Since both artists were active in the Philadelphia and Ogunquit areas, there is little doubt that Quirk and Woodward met on at least a few occasions. And the affinity might have been enhanced by their sharing an affinity for the sea and a representational style.  One key difference may have been the larger name achieved by Woodward and the long tail that remains in the art world.  For example, a quick search has revealed over a hundred images of Woodward paintings in collections or that have changed hands at auction. When we began this project of learning about Quirk, we were able to locate 10-15 images.

Below is the announcement in the Brown and White describing the exhibition. 





We have made the presumption that Woodward may have influenced Quirk as he was about 17 years older.  Below we present paintings of similar subjects by both artists for you to decide if there is artistic overlap or influence. 


Stanley Woodward

quirk art   Coastal painting
Francis Quirk


It may also be that the two artists were swimming in the same milieu and there are a few types of views that make better paintings. Thus by chance they may have painted the same subjects. 


Stanley Woodward 


Francis Quirk

We will close this post with two paintings by Stanley Woodward that both show the old barn. He painted it a number of times. 


The Old Red Barn by Stanley Woodward

New Hampshire Farm in Winter by Stanley Woodward
May 2018 update. We found the painting below going up for auction at the Sandwich Auction Gallery on Cape Cod. It appears that Woodward loved painting "The Red Barn." Although this one appears different from those above.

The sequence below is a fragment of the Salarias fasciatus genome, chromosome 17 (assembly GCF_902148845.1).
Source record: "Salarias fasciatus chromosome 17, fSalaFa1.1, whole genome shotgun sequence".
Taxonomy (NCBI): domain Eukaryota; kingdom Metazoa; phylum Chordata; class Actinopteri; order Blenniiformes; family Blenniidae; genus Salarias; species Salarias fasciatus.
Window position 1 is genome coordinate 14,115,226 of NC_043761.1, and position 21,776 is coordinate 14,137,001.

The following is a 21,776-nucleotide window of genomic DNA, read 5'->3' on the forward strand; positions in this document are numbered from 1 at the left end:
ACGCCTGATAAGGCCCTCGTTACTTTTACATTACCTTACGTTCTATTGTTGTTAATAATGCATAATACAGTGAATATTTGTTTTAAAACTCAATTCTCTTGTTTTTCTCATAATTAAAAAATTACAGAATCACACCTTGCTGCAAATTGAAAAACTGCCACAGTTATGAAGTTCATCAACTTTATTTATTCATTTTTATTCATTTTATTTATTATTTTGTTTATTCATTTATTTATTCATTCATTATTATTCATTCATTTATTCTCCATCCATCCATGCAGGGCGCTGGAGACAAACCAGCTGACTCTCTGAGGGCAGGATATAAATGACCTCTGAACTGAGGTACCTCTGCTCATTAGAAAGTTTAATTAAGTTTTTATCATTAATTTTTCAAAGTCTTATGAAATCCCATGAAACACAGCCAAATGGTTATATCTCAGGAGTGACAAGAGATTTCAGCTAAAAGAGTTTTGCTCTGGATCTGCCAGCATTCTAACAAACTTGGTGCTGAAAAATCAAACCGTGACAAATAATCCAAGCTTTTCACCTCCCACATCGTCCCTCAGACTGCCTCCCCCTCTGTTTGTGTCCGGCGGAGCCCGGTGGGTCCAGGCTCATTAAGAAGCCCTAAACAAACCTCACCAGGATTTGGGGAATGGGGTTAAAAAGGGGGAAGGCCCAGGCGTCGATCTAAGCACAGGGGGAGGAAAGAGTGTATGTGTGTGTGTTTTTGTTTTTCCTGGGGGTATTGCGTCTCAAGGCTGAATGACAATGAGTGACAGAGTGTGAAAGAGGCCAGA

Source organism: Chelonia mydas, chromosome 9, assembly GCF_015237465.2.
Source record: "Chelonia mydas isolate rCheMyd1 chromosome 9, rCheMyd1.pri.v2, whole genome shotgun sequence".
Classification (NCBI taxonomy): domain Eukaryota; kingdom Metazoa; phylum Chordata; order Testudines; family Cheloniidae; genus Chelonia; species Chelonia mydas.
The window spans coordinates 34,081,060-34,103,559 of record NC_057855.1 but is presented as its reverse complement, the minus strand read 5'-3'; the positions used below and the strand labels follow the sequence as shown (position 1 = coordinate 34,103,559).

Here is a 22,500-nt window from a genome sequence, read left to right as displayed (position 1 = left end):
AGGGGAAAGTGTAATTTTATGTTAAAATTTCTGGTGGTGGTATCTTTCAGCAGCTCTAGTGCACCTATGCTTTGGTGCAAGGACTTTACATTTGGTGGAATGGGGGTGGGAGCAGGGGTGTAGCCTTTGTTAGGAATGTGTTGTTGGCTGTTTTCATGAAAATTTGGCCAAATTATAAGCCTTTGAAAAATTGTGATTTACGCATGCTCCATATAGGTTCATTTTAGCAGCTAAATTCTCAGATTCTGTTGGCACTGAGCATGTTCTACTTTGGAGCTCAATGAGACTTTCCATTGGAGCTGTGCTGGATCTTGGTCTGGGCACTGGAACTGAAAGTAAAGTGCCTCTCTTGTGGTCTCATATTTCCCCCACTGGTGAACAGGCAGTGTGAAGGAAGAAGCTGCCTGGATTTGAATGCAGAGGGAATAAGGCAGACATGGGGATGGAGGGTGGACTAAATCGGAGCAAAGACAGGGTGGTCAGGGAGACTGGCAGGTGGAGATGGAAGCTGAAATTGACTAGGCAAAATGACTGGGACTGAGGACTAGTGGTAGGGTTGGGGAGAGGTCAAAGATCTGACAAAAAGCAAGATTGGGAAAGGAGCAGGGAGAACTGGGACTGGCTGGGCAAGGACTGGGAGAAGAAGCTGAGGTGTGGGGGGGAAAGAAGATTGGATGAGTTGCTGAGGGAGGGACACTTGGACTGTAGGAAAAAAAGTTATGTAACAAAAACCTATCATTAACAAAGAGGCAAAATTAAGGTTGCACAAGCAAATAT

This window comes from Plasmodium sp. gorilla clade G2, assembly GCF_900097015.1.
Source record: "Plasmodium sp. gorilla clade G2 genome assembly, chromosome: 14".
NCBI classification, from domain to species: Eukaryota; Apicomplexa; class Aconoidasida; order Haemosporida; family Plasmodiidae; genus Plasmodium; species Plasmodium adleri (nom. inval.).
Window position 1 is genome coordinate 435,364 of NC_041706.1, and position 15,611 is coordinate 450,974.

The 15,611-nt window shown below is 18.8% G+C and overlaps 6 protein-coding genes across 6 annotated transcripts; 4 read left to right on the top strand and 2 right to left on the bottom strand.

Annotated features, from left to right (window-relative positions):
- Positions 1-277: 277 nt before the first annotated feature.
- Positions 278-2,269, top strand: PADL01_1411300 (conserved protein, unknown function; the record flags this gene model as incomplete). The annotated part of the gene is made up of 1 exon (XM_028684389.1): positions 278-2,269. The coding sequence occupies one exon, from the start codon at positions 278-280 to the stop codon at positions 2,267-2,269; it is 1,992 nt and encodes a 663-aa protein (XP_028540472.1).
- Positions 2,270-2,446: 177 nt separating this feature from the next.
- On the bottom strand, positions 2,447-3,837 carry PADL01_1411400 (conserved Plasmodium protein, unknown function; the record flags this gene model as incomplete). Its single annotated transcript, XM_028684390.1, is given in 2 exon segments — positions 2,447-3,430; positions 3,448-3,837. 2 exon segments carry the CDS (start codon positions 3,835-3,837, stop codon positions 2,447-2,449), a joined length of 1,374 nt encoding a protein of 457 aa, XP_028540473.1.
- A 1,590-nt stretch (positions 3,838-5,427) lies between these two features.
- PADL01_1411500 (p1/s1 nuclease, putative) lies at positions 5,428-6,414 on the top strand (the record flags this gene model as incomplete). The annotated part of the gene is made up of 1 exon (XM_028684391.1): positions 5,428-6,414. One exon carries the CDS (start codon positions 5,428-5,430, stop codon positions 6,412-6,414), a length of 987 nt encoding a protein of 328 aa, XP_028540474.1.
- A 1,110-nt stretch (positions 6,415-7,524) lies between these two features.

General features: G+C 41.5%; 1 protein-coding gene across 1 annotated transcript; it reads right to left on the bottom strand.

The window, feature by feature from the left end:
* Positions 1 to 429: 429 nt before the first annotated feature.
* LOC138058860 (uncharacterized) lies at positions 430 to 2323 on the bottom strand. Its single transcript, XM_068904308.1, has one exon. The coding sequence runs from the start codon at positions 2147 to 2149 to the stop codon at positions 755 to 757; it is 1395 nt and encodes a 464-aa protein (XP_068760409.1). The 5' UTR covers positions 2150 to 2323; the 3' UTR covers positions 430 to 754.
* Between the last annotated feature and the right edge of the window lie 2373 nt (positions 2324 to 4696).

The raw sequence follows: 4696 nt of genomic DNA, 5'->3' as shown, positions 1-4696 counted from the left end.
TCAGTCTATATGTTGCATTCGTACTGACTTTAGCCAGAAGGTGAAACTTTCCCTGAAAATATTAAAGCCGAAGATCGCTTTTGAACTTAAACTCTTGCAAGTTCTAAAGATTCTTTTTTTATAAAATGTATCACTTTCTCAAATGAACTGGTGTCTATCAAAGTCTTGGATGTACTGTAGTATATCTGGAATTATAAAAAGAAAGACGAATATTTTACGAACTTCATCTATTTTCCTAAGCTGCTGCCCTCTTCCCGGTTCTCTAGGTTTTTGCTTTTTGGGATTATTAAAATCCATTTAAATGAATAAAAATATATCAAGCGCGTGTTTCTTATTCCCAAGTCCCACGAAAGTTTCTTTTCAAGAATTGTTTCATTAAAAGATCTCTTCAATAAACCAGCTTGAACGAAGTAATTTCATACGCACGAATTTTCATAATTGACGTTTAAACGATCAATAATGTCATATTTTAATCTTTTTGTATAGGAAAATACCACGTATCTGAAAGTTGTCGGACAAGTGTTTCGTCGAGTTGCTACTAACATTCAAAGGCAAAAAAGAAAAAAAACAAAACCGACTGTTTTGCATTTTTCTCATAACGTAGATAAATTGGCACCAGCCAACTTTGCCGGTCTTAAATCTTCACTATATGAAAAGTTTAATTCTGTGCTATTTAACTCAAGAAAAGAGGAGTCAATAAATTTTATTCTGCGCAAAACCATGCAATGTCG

Thursday, April 5, 2018

Carl Sandburg Portrait by Francis Quirk A Better image of the Pastel Study

Through a fortuitous event the owner of the pastel portrait of Carl Sandburg that we discussed in an earlier post was able to send us a newly taken image from a better angle. 

We were pleased to receive the image as it allows the viewer to gain a better appreciation for the quality of the likeness and its execution.  We are still seeking the final oil portrait. 


Carl Sandburg Pastel Portrait by Francis Quirk  Probably a study for the oil portrait.
Pastel Portrait of Carl Sandburg by Francis J. Quirk

Thursday, February 22, 2018

Francis Quirk's Eclectic Curation Extends to Photography and Ansel Adams

We continue our research on Francis Quirk through his eclectic exhibit schedule while Head of the Art Department at Lehigh University.  Amid the 1951 exhibit schedule, he curated a Photography exhibit that included the works of four world-renowned photographers: Ansel Adams, Maurice Tabard, Andreas Feininger and Bernice Abbott. The four exhibitors were a diverse lot as each had a different style and focus, extending from nature, to fashion to urban documentation.